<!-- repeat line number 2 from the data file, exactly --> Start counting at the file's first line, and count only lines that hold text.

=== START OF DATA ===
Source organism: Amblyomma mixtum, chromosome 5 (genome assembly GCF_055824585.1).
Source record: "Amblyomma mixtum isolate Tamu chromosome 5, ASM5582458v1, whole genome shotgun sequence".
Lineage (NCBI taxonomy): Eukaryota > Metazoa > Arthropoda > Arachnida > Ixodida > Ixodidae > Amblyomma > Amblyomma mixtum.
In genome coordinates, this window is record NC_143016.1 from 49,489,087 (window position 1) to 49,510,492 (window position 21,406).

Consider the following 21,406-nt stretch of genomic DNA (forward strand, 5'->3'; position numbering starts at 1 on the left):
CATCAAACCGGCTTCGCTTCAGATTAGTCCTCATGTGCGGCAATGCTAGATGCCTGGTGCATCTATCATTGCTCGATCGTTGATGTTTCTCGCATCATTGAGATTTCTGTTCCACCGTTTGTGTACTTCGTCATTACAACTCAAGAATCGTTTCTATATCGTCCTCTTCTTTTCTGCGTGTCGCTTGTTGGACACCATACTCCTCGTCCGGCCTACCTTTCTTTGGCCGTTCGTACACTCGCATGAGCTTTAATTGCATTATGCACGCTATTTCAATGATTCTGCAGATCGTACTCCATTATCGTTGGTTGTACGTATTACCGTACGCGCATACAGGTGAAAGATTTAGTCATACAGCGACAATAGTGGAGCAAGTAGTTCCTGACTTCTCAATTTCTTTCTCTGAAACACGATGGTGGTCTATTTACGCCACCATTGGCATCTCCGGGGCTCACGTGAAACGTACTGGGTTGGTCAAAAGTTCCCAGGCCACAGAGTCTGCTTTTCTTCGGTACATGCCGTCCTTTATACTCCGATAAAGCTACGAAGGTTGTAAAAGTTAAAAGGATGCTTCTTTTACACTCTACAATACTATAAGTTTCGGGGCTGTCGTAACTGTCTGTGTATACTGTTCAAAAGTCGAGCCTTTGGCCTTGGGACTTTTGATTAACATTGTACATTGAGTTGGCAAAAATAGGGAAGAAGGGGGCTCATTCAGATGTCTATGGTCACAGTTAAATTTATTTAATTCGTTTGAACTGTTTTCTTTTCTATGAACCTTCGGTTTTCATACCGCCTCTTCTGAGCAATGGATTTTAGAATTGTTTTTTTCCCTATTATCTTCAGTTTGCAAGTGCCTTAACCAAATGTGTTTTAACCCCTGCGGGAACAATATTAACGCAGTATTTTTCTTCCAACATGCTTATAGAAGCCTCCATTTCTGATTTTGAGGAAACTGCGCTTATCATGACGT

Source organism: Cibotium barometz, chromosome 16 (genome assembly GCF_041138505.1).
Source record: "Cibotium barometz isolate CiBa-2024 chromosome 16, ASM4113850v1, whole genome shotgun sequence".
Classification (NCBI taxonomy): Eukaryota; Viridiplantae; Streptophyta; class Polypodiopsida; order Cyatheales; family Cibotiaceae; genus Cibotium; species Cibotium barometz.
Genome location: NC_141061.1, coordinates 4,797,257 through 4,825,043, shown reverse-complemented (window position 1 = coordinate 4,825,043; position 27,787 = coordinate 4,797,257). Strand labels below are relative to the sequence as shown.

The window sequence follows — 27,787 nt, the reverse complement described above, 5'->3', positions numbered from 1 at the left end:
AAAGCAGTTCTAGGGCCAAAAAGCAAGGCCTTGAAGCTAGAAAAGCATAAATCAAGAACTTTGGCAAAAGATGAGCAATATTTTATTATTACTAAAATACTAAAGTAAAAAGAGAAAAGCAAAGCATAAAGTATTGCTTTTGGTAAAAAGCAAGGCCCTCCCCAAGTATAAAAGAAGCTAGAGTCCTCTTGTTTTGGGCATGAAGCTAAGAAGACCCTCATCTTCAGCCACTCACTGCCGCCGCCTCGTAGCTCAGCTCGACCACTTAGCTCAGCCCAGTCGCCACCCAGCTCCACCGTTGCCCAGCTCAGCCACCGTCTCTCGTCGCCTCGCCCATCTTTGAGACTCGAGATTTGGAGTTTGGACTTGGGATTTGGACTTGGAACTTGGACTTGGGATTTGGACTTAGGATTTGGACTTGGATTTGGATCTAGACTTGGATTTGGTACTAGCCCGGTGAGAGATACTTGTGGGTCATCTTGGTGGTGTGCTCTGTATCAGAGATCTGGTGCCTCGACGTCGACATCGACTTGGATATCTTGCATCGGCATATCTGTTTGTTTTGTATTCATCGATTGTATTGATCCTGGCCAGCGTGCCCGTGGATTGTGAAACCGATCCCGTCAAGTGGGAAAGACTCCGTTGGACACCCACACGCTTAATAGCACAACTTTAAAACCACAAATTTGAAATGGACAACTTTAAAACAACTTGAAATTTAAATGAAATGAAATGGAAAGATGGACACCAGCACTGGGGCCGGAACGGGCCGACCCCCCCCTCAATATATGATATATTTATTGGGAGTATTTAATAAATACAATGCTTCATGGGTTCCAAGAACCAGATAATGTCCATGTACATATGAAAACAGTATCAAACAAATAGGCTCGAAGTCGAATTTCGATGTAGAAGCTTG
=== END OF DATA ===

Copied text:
Source record: "Amblyomma mixtum isolate Tamu chromosome 5, ASM5582458v1, whole genome shotgun sequence".